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Counties Seek More Money To Cover Out-Of-Home Care Costs, Child Protection Caseloads

Counties Want $30M More Each Year Under Next 2-Year Budget

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Child's tricycle
David Goldman/AP Photo

A growing number of Wisconsin children are being placed outside their homes due in part to increased drug abuse among parents. Now, counties are asking the state to provide more funding under the next two-year state budget to address rising caseloads and costs.

As of August, state figures show just under 7,900 children were living in out-of-home care statewide — a roughly 26 percent increase since 2012. However, the Wisconsin County Human Service Association and Wisconsin Counties Association claim areas outside of Milwaukee County have witnessed even greater numbers, reporting a 39 percent increase since 2012 in the first quarter of this year.

The number of children removed from the home due to caretaker drug abuse has gone up 119 percent from 577 in 2011 to 1,261 in 2016, according to a report this year from the Wisconsin Institute for Law and Liberty.

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Douglas County and six other counties, including Green, La Crosse and Jackson counties, recently passed a resolution asking the state to provide $30 million more each year under the 2019-21 budget.

“We have more kids that we’ve placed in the residential level because of their level of need. The cost that comes along with that has significantly increased since 2015,” said Doreen Wehmas, deputy director and children services manager with Douglas County Health and Human Services.

Douglas County currently has an ongoing caseload of about 150 children, the majority of whom are in out-of-home care. Wehmas said about 95 percent of court cases involving children are drug-related, primarily due to meth and heroin use. In 2013, Douglas County paid $409,271 to place children outside their homes. Now, she said, those costs are on pace to more than quadruple by the end of the year, putting stress on county resources and staff.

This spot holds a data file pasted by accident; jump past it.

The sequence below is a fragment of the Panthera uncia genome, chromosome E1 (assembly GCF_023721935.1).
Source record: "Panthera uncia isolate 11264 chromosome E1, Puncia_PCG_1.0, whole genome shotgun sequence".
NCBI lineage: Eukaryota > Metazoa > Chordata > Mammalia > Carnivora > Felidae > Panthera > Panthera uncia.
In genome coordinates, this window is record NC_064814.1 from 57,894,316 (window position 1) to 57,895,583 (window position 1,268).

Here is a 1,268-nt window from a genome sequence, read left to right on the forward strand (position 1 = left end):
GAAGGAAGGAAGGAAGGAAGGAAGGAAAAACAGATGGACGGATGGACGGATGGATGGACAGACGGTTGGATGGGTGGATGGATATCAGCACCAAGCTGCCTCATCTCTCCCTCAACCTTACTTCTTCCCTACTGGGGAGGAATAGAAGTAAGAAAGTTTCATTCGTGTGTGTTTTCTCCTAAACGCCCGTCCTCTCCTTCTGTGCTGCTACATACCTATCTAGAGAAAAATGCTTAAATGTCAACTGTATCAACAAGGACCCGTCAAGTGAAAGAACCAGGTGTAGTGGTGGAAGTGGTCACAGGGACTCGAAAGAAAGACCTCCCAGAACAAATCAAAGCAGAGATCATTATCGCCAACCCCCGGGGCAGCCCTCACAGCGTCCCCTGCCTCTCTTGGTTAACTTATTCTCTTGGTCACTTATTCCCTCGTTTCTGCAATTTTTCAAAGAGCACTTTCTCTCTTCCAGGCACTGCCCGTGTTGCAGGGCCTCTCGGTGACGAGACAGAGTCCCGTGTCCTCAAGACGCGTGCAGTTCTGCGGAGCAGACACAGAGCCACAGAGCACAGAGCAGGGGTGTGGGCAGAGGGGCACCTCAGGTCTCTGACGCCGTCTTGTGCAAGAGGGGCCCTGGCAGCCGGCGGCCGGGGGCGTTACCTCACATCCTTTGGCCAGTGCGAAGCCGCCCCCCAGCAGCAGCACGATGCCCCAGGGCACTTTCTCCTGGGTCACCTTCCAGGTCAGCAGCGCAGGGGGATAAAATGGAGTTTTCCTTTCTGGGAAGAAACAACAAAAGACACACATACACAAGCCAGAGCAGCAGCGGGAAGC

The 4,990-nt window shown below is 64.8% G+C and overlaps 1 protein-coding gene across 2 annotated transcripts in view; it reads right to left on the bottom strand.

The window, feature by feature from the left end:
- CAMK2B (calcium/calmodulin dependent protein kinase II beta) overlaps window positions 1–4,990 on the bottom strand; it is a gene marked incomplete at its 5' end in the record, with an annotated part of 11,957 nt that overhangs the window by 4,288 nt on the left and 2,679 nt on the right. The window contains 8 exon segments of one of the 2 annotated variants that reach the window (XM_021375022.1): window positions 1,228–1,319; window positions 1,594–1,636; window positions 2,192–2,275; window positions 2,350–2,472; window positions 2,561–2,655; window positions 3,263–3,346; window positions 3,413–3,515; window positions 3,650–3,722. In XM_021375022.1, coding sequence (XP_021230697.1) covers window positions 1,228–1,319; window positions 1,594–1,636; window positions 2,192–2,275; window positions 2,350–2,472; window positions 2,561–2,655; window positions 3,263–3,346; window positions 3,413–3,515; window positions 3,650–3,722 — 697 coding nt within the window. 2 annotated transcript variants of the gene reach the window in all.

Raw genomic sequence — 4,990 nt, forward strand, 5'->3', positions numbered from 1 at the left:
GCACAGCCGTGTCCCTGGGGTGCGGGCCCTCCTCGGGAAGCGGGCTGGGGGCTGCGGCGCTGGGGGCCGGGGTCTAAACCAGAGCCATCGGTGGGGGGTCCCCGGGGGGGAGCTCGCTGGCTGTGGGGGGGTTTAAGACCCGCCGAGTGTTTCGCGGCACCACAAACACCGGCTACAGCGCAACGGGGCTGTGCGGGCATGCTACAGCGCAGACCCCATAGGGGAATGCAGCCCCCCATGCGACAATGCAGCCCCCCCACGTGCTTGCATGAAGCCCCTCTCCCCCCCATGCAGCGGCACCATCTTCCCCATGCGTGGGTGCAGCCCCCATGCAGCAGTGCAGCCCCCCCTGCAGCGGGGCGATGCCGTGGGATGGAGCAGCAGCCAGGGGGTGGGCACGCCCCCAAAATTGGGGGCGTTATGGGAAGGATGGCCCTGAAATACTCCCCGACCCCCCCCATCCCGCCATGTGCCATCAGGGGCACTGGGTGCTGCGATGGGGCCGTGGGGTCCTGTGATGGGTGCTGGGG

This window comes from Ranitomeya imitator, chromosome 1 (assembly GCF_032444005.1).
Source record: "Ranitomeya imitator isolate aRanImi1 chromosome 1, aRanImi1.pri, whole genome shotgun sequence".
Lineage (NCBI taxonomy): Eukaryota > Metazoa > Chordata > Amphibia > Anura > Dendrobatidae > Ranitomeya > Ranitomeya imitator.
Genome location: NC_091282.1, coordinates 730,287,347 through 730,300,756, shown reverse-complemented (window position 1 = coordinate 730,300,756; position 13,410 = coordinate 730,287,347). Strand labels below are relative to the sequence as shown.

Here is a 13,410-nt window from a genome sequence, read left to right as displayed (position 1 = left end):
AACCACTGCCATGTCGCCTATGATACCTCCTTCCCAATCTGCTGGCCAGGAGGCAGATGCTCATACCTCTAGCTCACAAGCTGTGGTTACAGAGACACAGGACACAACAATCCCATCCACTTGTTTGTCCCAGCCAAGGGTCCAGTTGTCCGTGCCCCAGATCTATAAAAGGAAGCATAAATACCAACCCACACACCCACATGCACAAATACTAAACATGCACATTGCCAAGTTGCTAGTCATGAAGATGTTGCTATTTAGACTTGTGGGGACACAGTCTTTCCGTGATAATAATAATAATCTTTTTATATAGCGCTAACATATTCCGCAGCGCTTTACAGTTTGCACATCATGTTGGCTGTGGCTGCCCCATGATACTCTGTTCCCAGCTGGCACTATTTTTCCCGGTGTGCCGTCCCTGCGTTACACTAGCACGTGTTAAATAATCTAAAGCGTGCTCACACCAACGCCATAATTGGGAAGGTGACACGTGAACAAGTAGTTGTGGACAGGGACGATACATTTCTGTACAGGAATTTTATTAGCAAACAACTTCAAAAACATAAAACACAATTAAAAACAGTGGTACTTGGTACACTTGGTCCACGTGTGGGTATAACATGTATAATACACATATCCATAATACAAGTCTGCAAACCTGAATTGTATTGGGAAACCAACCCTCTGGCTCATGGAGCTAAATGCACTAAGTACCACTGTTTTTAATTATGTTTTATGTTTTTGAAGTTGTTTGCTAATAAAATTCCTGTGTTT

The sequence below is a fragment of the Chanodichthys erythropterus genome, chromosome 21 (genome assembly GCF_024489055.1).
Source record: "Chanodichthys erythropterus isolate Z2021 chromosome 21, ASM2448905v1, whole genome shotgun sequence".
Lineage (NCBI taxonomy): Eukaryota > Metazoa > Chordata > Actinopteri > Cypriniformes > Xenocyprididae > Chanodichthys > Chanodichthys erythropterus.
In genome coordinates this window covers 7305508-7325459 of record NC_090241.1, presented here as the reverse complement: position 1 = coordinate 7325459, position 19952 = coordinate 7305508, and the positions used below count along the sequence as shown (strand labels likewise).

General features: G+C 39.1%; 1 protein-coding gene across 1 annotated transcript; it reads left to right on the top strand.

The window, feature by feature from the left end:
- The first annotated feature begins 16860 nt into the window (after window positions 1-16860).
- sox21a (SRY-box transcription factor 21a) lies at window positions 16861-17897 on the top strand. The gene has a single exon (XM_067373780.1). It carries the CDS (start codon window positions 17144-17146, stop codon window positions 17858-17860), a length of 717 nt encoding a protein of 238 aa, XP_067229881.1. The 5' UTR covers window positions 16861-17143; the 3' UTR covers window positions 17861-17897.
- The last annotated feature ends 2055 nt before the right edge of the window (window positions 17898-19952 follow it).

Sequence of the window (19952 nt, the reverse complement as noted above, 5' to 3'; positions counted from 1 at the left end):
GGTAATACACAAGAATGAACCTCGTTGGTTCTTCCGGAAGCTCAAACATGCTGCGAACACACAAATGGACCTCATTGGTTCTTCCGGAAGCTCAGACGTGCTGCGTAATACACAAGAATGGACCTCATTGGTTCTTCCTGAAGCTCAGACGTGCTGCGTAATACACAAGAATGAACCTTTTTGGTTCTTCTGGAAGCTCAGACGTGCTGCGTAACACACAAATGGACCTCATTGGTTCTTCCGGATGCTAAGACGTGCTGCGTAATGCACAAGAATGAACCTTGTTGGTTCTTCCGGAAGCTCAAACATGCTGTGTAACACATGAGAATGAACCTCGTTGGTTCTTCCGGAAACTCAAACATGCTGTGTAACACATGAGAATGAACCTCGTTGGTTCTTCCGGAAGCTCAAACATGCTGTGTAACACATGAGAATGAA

“Our concern is workers not wanting to continue to stay in the jobs. They’re all good workers and they have a lot of dedication and empathy and passion for this work,” Wehmas said. “Our concern is because of the unrealistic expectations of doing the job that they’re not going to want to continue to stay.”

The Wisconsin County Human Service Association formed a caseload study committee to determine standards for staffing levels in the state, according to executive director Katie Herrem.

“What we found is that in numerous counties across the state, the caseloads are significantly higher than what any standard would recommend or any reasonable measure for that matter,” she said.

The association recommends each child protective services worker handle 10 cases, overseeing no more than 15 children at one time. The committee found case workers are overseeing double the number of children recommended, according to standards set by the Child Welfare League of America. Based on the association’s standards, more than $36.8 million would be needed to hire an additional 472 child welfare workers and supervisors statewide.

Sarah Diedrick-Kasdorf, deputy director of government affairs with the Wisconsin Counties Association, said the association is making the issue a top priority in budget deliberations next year.

“In order for us to properly handle these cases, we need more staff,” said Diedrick-Kasdorf. “We need more funding for out-of-home care and county boards are really struggling with trying to find where we can come up with additional revenues to fund the needs that the system currently has.”

Counties paid $30 million more through their levies to fund child welfare from 2011 to 2016, according to the Wisconsin County Human Service Association.

During the same timeframe, state funding for children and family aids payments declined from $30.4 million in 2011 to $25.6 million in 2016. Gov. Scott Walker and state lawmakers approved an annual $5 million increase to children and family aids payments under the current budget, as well as increased foster care rates by 2.5 percent.

Under state law, counties are required to match about 10 percent of children and family aids payments. A 2017 paper by the nonpartisan Legislative Fiscal Bureau found most counties provide funds above the matching requirement.

A spokeswoman with the Wisconsin Department of Children and Families said protecting children and improving the well-being of Wisconsin families is a top priority for the agency, counties and tribes.

“Although we are still early in the 2019-21 budget process, DCF has proposed an increase in the Children and Family Aids (CFA) Allocation of $1,250,000 in FY 2020 and $5,000,000 in FY 2021 to address increasing county child welfare costs and workload, driven in part by increased parental substance abuse,” said DCF spokeswoman Gina Paige in an email.

Paige said the agency would also conduct a workload study with input from WCHSA and county partners to guide how any new children and family aid payments would be spent, as well as streamline child welfare policy and standards.

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